Software for cars has been increasing in complexity over the past few years. The amount of code in vehicles can reach a hundred million lines, and for the new and fast-rising self-driving vehicles, it could mean even more hundreds of million lines of code. These cars are not programmed in an “if-then” computer algorithm; instead, they rely on machine learning and pattern recognition. For them to drive continuously and without human assistance, experts said it will take 10, maybe even 20 years, and the end of driving for humans is not quite in view.

Regulators’ top priority is to make sure that these cars are safe to be on the roads, which could explain the stall in certain states like California, where some companies are already pushing for self-driving cars to hit the road by 2016. According to the state’s DMV, the regulations for post-testing deployment of autonomous vehicles are still being developed, and the DMV wants to make sure the self-driving vehicles are as safe as human drivers before giving the public access to these automobiles. Automobile fatalities decreased nearly 25% since 2004, according to the National Highway Traffic Administration (NHTSA). In 2013, 32,719 people died in car crashes, and in 2012, 33,782 people died. The NHTSA reports that this is a historic low for automobile fatalities.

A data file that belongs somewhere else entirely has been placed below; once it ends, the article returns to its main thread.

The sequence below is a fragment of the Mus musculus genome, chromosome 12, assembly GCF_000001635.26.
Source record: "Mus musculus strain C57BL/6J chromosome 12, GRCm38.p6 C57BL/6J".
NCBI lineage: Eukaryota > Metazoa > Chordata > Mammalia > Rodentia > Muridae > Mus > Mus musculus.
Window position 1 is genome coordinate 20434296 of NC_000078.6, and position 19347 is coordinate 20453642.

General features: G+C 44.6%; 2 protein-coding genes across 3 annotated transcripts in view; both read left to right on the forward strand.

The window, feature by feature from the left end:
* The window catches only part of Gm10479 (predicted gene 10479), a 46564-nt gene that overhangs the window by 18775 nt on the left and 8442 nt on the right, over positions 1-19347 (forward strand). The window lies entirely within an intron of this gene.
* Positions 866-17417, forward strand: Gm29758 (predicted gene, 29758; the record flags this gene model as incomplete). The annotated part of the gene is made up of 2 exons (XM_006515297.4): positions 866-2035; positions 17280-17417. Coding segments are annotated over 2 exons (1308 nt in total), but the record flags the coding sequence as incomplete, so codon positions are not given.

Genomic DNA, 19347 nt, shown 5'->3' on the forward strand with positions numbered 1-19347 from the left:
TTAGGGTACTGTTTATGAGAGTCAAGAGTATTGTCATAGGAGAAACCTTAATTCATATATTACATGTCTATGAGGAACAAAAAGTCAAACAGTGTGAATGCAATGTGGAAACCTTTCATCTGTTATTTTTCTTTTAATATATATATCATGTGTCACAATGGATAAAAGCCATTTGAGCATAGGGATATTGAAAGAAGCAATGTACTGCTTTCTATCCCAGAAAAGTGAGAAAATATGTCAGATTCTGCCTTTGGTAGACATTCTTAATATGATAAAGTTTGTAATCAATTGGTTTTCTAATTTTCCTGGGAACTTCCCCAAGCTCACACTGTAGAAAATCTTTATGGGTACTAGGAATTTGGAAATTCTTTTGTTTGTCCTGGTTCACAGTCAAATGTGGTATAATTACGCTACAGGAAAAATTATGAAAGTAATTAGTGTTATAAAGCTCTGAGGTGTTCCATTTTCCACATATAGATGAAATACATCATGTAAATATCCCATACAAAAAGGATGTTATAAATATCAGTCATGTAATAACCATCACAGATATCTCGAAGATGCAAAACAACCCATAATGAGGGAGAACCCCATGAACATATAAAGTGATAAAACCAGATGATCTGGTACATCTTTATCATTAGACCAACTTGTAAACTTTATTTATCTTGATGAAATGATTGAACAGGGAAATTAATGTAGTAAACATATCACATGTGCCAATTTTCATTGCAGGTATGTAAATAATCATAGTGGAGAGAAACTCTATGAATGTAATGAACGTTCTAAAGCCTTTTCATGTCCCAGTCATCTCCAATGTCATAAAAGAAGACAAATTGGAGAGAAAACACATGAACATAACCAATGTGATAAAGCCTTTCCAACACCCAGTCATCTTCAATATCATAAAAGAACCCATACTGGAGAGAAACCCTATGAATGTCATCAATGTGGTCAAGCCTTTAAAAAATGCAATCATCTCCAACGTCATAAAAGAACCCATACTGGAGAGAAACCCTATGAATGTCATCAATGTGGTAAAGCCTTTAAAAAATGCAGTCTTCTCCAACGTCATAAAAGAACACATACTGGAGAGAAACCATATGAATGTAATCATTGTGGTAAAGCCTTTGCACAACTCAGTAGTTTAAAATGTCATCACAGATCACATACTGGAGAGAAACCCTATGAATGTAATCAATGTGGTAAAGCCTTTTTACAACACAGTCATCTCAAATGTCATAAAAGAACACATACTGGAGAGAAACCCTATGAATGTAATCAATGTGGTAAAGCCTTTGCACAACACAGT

(Related: Even Apple is making a self-driving car)

Yet the goal is to come up with cars that drive themselves more safely than humans, which is why the Department of Transportation and NHTSA support the initiatives, according to a statement for a symposium by Mark R. Rosekind, administrator of NHTSA.

He said that the potential to overcome human driving flaws (such sleepiness, inattention or recklessness) makes the technology worth pursuing. As much as driver safety, though, the NHTSA is also concerned with cybersecurity, which he said could threaten the technology.

Concerns about safety
Since the software in self-driving cars controls important components like the steering wheel, gas pedal and brake pedal, this means they are at risk for being hacked, according to Raj Rajkumar, professor and co-director of the General Motors-Carnegie Mellon Autonomous Driving Collaborative Research Lab. There have been a few incidents already where hackers went through the WiFi, 3G and 4G connections into the car’s software, such as when two hackers made a Chrysler Jeep stop dead in the middle of a highway. Rajkumar said that companies like Tesla, GM and anyone else working on self-driving cars need to be “sensitive to security vulnerabilities.”

GM is making sure it covers potential cyber threats by using a layered approach to in-vehicle security, which means they will create a series of defenses to cover gaps in protection, possibly including intrusion-detection systems, malware scanners and other tools. They are also designing many vehicle systems, which can be updated with security measures as potential threats evolve.

“If there is a security loophole that becomes an entry point for outsiders to get into the car, remotely and wirelessly, then that poses a big problem,” said Rajkumar.